wp-1474397828463.jpg Many years ago (shortly after that nasty asteroid put an end to the dinosaurs, I believe), I was running on the Santa Ana River trail, approaching the halfway point of my long Saturday run, about an hour out from my starting point, Yorba Regional Park.  I was minding my own business and in that relaxed place often  described as a runner’s high.   From the bike path, which travels along side the dirt trail I was running on, a passing bicyclist shouted, That will ruin your knees!  I have no idea what motivates people like that.  Perhaps he had ruined his own knees running and wanted to spread the word.   Perhaps he was just a horse’s ass.  I’d like to think I ignored him but I was in my arrogant forties, so it is likely I shouted a response, somewhere between, Mind your own business and Go (have a certain sex act with) yourself.  Of course, even then, I knew there was some truth in what he had shouted … I’d already had arthroscopic surgery to repair a torn meniscus and was running with orthotic inserts in my shoes to correct  a leg length discrepancy that was giving me … hello … sore knees.  But I loved running.



April 16, 2013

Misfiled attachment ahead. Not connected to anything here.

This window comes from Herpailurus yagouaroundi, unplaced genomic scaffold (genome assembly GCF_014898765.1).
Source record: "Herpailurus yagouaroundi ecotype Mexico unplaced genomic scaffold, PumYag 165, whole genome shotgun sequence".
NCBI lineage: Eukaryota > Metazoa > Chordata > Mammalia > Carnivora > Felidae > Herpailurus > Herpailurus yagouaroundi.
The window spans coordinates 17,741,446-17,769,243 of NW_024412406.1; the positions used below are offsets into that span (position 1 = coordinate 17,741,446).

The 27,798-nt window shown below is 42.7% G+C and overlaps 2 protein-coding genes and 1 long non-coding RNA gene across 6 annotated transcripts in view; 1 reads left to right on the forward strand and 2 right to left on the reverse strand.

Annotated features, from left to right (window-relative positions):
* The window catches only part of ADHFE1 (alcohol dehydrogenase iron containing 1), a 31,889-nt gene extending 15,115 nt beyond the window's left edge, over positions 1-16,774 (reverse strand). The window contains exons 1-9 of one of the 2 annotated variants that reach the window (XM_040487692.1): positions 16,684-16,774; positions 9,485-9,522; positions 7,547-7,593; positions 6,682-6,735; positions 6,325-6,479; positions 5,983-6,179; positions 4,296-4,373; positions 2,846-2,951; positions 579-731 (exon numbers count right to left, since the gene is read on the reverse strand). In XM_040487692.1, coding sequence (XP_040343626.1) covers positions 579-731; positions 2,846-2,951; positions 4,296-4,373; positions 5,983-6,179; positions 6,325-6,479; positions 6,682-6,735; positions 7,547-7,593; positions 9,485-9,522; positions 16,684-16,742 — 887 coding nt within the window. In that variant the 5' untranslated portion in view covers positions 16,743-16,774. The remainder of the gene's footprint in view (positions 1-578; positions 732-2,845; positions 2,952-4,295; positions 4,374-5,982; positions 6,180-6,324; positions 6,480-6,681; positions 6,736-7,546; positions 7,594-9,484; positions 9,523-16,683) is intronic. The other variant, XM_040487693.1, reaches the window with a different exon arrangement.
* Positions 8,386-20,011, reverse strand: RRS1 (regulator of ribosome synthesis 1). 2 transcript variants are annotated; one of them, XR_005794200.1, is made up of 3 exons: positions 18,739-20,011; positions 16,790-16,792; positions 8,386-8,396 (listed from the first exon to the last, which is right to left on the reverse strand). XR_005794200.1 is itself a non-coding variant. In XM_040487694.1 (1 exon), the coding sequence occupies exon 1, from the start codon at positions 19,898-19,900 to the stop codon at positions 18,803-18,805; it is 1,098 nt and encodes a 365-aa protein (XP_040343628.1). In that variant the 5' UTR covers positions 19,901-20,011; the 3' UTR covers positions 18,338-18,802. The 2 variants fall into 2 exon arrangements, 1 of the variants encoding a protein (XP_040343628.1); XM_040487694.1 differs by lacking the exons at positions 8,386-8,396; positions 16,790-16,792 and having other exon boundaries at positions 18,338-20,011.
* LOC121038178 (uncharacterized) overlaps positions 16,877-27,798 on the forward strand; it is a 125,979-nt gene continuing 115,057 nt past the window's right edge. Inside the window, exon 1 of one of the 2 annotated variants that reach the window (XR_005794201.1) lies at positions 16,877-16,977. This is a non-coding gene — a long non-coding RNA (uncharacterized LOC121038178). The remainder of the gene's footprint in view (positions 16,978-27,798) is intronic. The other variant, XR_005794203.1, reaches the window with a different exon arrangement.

boston2Just in case you’ve never read my bio on Who’s Bud, I’m a New Englander at heart even though I’ve lived in California for forty-two years.  I grew up in Connecticut but my first job was in the Boston area.   I lived several blocks from Fenway Park and I loved it there.  Muri’s sister, Selma, and her family lived in nearby Natick, and because her husband, Leon, introduced us to a friend of his who was in the diamond business, Muri and I were engaged there.   Over the years, I attended school at Northeastern University, frequently stopping at the famous Durgin Park for dinner on the way.   When Muri and I were first married and living in Rhode Island, we’d frequently drive to Boston for shopping or entertainment.  In 1983, when I ran my first Marathon in Long Beach, California, my goal became to qualify for the Boston Marathon.   Even though I trained hard and ran 12 more marathons, I never made it.  But I had the good fortune to be in Boston on business once on Patriot’s Day when the Boston Marathon is run.  It is not only the ultimate celebration of running, it is a celebration of the city’s place in the founding of our country.  And while I’ve never experienced crossing the finish line near the Prudential Center, I’ve finished enough marathons … with my family cheering me on … to know what a joyful experience finishing Boston would be.  When the cowards of the world seek to frighten us with evil acts, they seek out the joyful and the innocent, which is why they chose the finish line of the Boston Marathon today. (more…)